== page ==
15th National Negro Convention (1830)
The Convention arose out of a question asked by a sixteen-year-old free black named Hezekiel Grice. Grice, troubled by "the hopelessness of contending against oppression in the United States," who wondered if Black people should be encouraged to emigrate, en mass, to Canada. Grice wrote to several Black leaders who approved his proposal for a ten-day convention to discuss the issue. The Convention was attended by forty Black people from nine states, including Bishop Richard Allen. From the meeting emerged a new organization, the "American Society of Free People of Colour for improving their condition in the United States; for purchasing lands; and for the establishment of a settlement in the Province of Canada," of which Allen was named president. As a result, although moving to Canada was encouraged, especially for Black people with children, the society also acknowledged the need to improve the lives of those who remained in the U.S.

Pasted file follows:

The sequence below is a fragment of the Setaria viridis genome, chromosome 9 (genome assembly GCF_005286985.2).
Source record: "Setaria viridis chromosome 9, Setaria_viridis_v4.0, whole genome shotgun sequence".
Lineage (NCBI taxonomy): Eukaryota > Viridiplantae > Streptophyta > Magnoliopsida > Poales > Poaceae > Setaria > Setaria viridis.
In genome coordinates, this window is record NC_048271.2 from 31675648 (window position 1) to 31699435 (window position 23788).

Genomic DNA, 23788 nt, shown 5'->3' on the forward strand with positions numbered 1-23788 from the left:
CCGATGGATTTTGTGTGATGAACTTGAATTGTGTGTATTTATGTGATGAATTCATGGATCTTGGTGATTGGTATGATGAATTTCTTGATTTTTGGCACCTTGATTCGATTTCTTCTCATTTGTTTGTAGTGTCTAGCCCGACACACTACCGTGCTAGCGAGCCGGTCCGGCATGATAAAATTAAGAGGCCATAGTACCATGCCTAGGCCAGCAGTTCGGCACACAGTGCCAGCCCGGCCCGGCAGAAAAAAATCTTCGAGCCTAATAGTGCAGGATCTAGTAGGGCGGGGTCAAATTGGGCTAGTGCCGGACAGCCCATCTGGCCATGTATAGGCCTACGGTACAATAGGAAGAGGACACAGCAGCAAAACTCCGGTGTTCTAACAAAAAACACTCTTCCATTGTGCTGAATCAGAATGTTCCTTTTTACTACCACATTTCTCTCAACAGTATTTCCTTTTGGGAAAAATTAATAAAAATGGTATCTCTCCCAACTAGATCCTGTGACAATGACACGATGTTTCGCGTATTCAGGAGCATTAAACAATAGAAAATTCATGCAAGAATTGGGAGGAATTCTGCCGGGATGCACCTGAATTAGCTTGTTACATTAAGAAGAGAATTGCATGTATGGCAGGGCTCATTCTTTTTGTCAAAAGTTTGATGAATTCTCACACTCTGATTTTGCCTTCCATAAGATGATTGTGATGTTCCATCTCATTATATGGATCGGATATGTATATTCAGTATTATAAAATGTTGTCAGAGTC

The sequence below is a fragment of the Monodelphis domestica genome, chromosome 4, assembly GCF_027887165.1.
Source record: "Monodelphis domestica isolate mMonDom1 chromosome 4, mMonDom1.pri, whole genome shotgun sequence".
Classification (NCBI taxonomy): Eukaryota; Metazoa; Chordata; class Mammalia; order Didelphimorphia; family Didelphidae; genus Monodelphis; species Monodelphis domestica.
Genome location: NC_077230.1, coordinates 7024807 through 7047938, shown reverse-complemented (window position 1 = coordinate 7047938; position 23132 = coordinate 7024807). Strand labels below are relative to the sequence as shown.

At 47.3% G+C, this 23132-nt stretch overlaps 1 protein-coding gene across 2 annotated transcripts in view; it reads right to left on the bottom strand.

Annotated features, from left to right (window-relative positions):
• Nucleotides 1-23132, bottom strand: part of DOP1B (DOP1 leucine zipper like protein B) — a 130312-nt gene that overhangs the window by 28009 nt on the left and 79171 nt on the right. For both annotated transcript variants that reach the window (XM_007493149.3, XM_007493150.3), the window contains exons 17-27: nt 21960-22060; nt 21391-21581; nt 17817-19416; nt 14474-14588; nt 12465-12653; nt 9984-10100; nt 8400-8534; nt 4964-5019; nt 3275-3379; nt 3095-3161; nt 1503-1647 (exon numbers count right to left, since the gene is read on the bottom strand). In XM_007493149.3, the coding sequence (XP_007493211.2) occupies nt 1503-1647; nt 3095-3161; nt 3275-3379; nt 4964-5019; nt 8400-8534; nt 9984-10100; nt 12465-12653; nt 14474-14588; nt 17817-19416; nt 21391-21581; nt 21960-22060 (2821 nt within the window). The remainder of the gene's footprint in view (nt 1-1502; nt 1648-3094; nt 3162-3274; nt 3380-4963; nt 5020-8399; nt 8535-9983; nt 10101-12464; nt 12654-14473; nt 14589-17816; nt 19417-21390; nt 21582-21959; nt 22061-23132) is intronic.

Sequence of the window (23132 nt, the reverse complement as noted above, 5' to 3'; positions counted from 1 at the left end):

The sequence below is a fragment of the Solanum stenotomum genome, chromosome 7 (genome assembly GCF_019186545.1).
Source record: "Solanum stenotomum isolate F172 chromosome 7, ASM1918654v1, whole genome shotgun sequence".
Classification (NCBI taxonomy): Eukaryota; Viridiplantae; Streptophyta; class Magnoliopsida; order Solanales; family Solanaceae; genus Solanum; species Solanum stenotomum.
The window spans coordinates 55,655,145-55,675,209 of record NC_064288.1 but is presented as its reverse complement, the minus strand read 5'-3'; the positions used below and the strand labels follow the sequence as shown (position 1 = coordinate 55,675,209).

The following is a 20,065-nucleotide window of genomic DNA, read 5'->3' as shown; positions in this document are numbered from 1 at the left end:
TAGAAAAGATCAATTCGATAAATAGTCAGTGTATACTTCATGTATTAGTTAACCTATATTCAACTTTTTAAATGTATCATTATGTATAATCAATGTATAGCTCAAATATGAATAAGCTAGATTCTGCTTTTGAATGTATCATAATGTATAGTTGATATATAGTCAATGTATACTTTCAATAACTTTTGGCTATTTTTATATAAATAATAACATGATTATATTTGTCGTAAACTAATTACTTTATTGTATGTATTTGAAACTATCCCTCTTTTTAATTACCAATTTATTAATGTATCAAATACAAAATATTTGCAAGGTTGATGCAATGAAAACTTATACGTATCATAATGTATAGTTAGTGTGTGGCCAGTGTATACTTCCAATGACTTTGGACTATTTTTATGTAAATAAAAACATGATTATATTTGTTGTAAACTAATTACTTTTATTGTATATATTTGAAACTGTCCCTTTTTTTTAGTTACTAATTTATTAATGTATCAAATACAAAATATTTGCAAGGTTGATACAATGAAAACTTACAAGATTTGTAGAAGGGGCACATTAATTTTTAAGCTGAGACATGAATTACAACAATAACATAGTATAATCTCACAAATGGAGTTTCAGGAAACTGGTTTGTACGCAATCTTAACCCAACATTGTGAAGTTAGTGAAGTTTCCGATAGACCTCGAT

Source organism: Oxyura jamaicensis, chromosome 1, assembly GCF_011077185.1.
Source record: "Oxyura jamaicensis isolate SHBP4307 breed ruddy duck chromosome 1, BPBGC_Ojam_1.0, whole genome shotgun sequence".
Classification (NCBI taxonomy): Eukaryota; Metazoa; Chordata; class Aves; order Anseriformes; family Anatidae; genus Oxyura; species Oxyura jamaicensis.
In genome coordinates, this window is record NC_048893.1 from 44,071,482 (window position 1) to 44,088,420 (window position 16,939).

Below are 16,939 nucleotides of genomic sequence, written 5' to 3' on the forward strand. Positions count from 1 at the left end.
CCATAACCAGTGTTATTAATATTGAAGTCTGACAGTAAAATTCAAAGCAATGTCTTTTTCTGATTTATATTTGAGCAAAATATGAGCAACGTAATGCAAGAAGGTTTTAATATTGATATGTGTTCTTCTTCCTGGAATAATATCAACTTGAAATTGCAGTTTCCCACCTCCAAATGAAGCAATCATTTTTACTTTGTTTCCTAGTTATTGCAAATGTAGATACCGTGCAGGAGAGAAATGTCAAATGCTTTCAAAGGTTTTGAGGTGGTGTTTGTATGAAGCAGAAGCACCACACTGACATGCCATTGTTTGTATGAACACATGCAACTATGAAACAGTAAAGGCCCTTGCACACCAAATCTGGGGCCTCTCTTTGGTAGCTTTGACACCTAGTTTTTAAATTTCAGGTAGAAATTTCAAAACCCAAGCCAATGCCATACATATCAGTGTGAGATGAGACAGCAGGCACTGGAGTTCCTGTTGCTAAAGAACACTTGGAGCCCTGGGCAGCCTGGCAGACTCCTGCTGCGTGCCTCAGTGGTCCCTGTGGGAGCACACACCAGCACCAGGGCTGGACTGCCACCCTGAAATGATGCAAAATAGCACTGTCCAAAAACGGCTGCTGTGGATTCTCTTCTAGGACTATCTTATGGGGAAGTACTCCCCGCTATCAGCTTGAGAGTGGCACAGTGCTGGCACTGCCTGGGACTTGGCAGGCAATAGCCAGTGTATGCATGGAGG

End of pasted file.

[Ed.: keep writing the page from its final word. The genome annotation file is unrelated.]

15th -16th Yom Kippur (Jewish)
Observed from sundown to sundown, Yom Kippur is the holiest day on the Jewish calendar. The day of atonement is marked by fasting and ceremonial repentance.
17th Constitutional Convention of 1787 – Enactment of the Three Fifths Clause